Libya is preparing to submit a full declaration on its chemical weapons programmes to the United Nations.
The move is a part of the country’s efforts to rid itself of chemical weapons, as promised in a surprise announcement last December.
The declaration will be submitted by a Libyan envoy to the UN body overseeing the Chemical Weapons Convention.
The UN has praised Libya after it supervised the destruction of more than 3,000 empty chemical bombs on Thursday.
Libyan officials will arrive at the Organisation for the Prohibition of Chemical Weapons (OPCW) headquarters in The Hague on Friday morning to hand over a detailed declaration of chemical weapons programme.
This will list existing stocks of chemical agents and provide an inventory of production facilities and associated equipment.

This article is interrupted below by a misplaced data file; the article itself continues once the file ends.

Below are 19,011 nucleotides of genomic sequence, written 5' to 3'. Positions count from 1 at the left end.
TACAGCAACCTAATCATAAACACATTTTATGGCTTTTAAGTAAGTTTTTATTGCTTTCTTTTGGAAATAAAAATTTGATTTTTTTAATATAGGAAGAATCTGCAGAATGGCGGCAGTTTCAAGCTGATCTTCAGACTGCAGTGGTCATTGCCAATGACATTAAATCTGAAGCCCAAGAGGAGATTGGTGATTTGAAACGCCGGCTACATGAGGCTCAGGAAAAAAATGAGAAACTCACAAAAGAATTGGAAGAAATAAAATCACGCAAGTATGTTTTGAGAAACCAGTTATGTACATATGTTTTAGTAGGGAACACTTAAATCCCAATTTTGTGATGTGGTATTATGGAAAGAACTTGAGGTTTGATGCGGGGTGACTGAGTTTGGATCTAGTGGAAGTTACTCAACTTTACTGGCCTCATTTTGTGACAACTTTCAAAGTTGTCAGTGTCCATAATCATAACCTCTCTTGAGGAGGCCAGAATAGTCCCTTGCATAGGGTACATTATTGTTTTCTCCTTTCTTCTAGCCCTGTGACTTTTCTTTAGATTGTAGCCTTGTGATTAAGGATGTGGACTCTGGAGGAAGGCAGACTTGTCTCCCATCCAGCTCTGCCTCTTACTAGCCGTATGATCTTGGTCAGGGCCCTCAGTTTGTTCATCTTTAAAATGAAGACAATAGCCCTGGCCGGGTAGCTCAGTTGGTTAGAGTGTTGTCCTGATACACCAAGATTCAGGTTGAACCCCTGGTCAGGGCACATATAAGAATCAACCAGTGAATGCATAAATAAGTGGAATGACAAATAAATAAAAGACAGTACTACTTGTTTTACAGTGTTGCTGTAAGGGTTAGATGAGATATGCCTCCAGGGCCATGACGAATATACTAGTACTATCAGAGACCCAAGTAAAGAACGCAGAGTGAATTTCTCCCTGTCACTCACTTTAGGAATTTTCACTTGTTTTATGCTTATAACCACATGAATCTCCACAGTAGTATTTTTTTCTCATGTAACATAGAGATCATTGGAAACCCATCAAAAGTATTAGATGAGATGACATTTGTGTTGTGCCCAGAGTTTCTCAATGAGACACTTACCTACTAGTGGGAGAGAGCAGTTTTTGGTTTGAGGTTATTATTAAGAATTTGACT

This, in turn, will all have to be destroyed under the watchful eye of inspectors.
BBC defence correspondent Jonathan Marcus says Libya is thought to have had significant stocks of mustard agent and to have carried out research to produce the nerve agents sarin and soman.
Our correspondent says Libya’s first step in chemical disarmament was a decidedly low-tech affair – bulldozers were used to crush the casings of the unfilled chemical bombs.
The destruction was achieved ahead of schedule and the director general of the OPCW, Rogelio Pfirter, commented on the “swift and co-operative spirit of compliance on the part of the Libyan authorities”.
The Libyan example is an unusual one in the world of arms control, our correspondent says.
Last December, the Libyans revealed their intention to give up all weapons of mass destruction, following months of secret talks with British and US officials.
Nuclear inspectors from the OPCW’s sister organisation, the International Atomic Energy Agency (IAEA), have already been at work assessing Libya’s nuclear weapons programme, although this was less advanced than the country’s chemical weapons activities.